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Home Care Library

Storm Window Care

Your storm windows are great for reducing your energy bills by providing an extra layer of insulation which reduces heat transfer from your home. Here are some tips for taking care of your storm windows, so they do their job and stay in good condition.

When you are taking down or putting up your storm windows, check to be sure there is a tightly caulked seal around the edge of the storm windows. Leaks can significantly reduce the performance of your storm windows. Re-apply caulk around the edges as needed. Also, take a minute to clear out any "weep holes." Exterior-mounted storm windows must have weep holes at the bottom of the frame to allow any moisture that collects between the primary window and the storm window to drain out. And while you are working on your storm windows, check your window weatherstripping, and repair or replace as necessary. Also, clear away leaves, twigs, and dirt that accumulate on your outside window sills (helpful accessories: caulking sealants; weather sealing tapes).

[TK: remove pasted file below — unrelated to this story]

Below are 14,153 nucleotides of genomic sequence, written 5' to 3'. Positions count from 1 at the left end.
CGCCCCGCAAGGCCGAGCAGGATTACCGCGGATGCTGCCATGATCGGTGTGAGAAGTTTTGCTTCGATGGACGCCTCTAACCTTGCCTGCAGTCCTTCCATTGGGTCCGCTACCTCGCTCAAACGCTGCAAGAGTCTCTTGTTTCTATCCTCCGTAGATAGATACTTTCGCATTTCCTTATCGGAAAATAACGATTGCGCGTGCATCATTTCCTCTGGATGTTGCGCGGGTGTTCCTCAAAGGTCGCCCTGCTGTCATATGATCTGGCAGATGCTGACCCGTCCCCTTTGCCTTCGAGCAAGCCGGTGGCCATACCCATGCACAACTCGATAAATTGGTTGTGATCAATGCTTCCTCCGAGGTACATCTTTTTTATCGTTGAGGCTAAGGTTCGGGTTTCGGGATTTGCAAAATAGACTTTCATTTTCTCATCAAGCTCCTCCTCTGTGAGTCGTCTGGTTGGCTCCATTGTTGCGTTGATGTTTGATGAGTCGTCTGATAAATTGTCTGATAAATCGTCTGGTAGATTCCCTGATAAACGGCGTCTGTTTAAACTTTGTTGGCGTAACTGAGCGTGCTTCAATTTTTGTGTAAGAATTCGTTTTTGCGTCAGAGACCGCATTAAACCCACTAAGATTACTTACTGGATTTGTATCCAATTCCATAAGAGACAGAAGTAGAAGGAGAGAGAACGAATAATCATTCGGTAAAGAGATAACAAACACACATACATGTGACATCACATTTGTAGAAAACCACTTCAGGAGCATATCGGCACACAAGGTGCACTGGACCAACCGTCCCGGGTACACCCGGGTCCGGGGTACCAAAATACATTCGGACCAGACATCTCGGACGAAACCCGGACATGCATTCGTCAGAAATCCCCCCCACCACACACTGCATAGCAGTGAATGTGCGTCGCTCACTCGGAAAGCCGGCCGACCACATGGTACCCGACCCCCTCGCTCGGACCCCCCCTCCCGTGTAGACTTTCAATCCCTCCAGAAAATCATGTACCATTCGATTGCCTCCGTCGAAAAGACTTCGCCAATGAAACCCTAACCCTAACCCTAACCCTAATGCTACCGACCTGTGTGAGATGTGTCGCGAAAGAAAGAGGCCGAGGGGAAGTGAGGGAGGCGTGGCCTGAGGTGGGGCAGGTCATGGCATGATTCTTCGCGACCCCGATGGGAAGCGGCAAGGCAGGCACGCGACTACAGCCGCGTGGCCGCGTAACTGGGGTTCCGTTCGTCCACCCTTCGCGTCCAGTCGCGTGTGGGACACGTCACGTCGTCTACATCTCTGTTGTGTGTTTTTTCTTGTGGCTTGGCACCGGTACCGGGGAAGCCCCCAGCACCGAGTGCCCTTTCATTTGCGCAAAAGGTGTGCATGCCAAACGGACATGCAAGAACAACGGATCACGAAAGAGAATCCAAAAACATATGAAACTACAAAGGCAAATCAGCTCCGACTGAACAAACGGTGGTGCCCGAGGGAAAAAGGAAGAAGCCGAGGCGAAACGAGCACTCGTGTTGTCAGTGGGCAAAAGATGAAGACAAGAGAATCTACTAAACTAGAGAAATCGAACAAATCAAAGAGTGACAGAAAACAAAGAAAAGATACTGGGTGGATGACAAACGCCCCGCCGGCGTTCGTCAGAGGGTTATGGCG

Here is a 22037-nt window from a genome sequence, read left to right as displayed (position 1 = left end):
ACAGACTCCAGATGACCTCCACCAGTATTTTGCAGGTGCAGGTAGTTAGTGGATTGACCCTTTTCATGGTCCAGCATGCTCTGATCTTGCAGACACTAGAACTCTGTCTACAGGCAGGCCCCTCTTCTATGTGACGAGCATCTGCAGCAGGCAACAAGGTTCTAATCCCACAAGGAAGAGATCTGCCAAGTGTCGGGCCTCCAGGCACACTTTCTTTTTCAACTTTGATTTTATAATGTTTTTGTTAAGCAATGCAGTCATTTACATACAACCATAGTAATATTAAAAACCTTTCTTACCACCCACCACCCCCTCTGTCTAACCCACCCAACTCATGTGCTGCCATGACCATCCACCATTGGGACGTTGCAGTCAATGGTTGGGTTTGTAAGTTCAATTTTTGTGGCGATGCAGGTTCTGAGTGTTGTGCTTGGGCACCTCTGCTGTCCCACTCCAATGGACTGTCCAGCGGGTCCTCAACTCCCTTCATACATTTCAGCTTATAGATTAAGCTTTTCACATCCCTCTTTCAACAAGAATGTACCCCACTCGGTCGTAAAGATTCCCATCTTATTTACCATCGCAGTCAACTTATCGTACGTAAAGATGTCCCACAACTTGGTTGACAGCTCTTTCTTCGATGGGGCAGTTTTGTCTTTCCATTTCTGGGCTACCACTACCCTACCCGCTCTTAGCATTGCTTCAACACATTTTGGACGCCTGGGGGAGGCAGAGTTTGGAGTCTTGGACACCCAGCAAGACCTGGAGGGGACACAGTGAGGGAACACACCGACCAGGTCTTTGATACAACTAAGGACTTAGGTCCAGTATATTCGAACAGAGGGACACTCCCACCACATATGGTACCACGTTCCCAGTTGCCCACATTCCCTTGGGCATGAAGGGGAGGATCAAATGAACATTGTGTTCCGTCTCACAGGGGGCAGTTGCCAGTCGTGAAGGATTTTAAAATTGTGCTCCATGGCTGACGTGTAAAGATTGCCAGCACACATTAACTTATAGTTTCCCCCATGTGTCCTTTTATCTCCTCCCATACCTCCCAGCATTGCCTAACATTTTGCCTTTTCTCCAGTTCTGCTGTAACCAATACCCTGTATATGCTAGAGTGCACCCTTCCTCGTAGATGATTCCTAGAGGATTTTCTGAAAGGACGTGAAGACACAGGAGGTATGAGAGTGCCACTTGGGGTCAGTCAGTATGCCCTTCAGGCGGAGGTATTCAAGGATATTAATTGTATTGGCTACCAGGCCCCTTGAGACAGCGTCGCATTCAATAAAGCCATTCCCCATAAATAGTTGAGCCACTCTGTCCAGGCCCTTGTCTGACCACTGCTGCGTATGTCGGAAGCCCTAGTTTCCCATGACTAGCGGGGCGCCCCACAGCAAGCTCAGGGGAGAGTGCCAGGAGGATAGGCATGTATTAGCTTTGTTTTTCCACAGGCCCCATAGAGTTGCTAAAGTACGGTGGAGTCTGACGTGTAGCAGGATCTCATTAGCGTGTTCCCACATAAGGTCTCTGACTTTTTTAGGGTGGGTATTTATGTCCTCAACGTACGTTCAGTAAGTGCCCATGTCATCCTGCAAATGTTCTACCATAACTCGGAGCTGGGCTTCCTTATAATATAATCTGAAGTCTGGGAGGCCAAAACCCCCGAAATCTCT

For any hardware on your storm windows, you should apply a light lubricating oil to the mechanism. And to maintain the finish of the hardware, polish it with a non-abrasive automotive or furniture wax. If your hardware is brass and it is tarnished, you may have to clean with a brass cleaner (helpful accessories: window lubricants; brass cleaners).

If you have wooded frames, clean them, repair any rotted areas as necessary, and apply touch-up paint. If you have aluminum frames, use steel wool to remove oxidation, and use a rag and mineral spirits to wipe down the surface of the aluminum. Vinyl, aluminum, and fiberglass should be buffed and cleaned with a non-toxic or mild detergent solution.

To make your job easier in the spring, remember to mark each storm window with its location as you remove it, so that you know where to reinstall it in fall. It is also a good idea to wash your storm windows before putting them away.

You can save energy in the summertime by leaving your storm windows installed all year around on those windows that you never open. The additional insulation provided by these storm windows will help reduce your air conditioning bills.

And finally, you might want to consider replacing your old-style screens and storm windows with modern, self-storing storm and screen combos.

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